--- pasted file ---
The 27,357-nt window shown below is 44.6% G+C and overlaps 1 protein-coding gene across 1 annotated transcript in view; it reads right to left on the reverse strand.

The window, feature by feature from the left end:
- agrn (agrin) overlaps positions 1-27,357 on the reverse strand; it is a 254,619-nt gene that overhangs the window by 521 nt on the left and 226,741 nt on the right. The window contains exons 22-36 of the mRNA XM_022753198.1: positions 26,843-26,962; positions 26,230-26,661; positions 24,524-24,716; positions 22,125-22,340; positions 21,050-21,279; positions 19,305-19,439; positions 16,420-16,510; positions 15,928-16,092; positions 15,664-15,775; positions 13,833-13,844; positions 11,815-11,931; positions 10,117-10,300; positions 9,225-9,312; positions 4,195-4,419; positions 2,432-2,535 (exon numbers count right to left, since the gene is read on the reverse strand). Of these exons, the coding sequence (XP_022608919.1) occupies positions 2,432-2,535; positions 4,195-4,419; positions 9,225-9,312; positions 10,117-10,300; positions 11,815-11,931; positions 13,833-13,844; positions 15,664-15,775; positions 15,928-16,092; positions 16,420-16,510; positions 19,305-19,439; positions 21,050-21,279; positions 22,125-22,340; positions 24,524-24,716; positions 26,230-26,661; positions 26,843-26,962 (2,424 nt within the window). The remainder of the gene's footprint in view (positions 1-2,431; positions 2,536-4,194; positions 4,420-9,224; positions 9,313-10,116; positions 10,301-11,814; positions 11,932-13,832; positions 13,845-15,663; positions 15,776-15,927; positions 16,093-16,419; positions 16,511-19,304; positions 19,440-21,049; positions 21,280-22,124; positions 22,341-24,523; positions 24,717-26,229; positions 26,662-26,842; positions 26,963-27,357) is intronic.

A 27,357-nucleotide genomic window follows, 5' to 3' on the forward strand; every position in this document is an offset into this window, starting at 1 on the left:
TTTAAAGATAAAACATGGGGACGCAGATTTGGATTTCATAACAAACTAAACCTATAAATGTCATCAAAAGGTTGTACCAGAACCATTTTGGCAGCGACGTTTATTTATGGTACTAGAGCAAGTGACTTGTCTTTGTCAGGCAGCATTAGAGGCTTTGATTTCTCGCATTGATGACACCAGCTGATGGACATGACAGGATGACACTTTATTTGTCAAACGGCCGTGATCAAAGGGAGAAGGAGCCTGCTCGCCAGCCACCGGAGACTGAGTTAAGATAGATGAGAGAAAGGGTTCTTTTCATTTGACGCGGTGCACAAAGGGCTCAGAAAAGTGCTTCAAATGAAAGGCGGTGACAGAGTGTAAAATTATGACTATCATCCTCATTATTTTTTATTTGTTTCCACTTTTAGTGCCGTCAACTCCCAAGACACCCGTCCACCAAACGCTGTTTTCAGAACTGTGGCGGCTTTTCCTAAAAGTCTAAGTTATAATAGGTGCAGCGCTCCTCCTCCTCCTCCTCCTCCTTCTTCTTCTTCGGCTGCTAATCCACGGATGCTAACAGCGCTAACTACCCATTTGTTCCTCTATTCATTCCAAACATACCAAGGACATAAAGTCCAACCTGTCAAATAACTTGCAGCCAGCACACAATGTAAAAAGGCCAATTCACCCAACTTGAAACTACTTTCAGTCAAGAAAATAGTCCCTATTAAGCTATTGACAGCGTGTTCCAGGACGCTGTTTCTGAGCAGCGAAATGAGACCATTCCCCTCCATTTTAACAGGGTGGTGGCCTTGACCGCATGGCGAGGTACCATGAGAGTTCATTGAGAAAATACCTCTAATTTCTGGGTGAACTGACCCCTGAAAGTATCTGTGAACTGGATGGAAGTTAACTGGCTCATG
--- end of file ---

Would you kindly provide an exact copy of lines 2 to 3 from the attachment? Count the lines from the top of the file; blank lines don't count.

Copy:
The window, feature by feature from the left end:
- agrn (agrin) overlaps positions 1-27,357 on the reverse strand; it is a 254,619-nt gene that overhangs the window by 521 nt on the left and 226,741 nt on the right. The window contains exons 22-36 of the mRNA XM_022753198.1: positions 26,843-26,962; positions 26,230-26,661; positions 24,524-24,716; positions 22,125-22,340; positions 21,050-21,279; positions 19,305-19,439; positions 16,420-16,510; positions 15,928-16,092; positions 15,664-15,775; positions 13,833-13,844; positions 11,815-11,931; positions 10,117-10,300; positions 9,225-9,312; positions 4,195-4,419; positions 2,432-2,535 (exon numbers count right to left, since the gene is read on the reverse strand). Of these exons, the coding sequence (XP_022608919.1) occupies positions 2,432-2,535; positions 4,195-4,419; positions 9,225-9,312; positions 10,117-10,300; positions 11,815-11,931; positions 13,833-13,844; positions 15,664-15,775; positions 15,928-16,092; positions 16,420-16,510; positions 19,305-19,439; positions 21,050-21,279; positions 22,125-22,340; positions 24,524-24,716; positions 26,230-26,661; positions 26,843-26,962 (2,424 nt within the window). The remainder of the gene's footprint in view (positions 1-2,431; positions 2,536-4,194; positions 4,420-9,224; positions 9,313-10,116; positions 10,301-11,814; positions 11,932-13,832; positions 13,845-15,663; positions 15,776-15,927; positions 16,093-16,419; positions 16,511-19,304; positions 19,440-21,049; positions 21,280-22,124; positions 22,341-24,523; positions 24,717-26,229; positions 26,662-26,842; positions 26,963-27,357) is intronic.